Although nature travel  to the island of Borneo  can allow visitors to see beautiful turquoise waters and hundreds of technicolor birds in the sky, venturing underground gives explorers a whole new world to discover. According to Bat Conservation International, the island is home to more than 100 species of bats, many of which live in the vast cave system there.
At Mulu National Park, which is a UNESCO World Heritage Site, visitors can discover the wonders in some of the world's largest caves, 295 kilometers of which have been explored. At Deer Cave alone, 12 species of bat have been discovered, including the wrinkle-lipped bat.
This bat is found across South Asia, but is most common in Malaysia. According to the International Union for Conservation of Nature (IUNC), it is a threatened species because of deforestation and conversion of land for agricultural use. In addition, mining and extraction practices that are occurring throughout the area threaten the bat's survival. Colonies of hundreds of thousands of these animals can be destroyed as a result of these human activities.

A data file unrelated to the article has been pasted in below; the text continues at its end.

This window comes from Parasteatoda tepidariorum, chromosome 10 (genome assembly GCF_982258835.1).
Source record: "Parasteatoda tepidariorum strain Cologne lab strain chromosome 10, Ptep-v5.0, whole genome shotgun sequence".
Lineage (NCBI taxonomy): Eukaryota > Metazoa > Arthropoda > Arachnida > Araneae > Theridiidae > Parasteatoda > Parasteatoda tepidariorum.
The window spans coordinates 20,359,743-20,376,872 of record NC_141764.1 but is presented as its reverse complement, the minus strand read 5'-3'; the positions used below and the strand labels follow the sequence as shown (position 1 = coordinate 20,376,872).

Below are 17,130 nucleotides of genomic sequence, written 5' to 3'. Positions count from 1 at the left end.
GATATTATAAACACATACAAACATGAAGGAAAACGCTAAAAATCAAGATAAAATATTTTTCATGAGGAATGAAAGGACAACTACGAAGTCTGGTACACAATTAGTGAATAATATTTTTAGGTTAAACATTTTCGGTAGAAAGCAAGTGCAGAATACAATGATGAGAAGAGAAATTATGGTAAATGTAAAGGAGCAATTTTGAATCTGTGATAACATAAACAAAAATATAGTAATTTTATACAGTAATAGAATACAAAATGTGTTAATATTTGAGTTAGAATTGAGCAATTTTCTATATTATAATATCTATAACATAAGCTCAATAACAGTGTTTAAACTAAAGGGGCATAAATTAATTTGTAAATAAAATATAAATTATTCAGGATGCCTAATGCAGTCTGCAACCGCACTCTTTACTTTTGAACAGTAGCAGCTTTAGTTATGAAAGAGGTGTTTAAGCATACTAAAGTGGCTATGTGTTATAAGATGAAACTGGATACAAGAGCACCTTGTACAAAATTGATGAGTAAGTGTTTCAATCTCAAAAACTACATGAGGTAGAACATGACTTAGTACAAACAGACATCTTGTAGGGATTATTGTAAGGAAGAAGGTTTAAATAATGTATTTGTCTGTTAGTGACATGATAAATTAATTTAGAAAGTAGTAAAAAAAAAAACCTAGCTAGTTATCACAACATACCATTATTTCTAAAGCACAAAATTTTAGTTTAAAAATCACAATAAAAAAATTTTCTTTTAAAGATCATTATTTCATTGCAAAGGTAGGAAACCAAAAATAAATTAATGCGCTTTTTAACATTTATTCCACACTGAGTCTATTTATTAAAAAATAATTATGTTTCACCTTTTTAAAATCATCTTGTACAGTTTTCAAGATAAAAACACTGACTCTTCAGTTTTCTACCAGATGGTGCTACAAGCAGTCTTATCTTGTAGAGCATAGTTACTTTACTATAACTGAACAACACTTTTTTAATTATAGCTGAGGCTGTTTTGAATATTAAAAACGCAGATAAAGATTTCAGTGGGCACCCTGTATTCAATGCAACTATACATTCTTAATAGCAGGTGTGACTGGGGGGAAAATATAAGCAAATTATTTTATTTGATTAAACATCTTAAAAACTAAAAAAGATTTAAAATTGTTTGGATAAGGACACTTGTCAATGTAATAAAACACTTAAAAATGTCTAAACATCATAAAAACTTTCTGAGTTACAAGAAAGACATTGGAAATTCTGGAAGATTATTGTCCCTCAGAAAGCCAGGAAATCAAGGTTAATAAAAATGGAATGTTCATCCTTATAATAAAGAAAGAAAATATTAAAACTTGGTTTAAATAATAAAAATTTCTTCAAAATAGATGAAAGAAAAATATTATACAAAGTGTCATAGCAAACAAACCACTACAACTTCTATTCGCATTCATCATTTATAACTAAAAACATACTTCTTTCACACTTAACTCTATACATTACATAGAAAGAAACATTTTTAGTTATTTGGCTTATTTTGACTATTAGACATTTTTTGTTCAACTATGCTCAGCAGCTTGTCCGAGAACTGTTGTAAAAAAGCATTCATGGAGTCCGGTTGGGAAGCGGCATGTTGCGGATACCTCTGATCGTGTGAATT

There are currently no conservation efforts in place for this species of bat, and the IUNC ranks it "least concerning" on its scale of species in danger of extinction. However, the organization recommends the protection of key roosting sites and public awareness.
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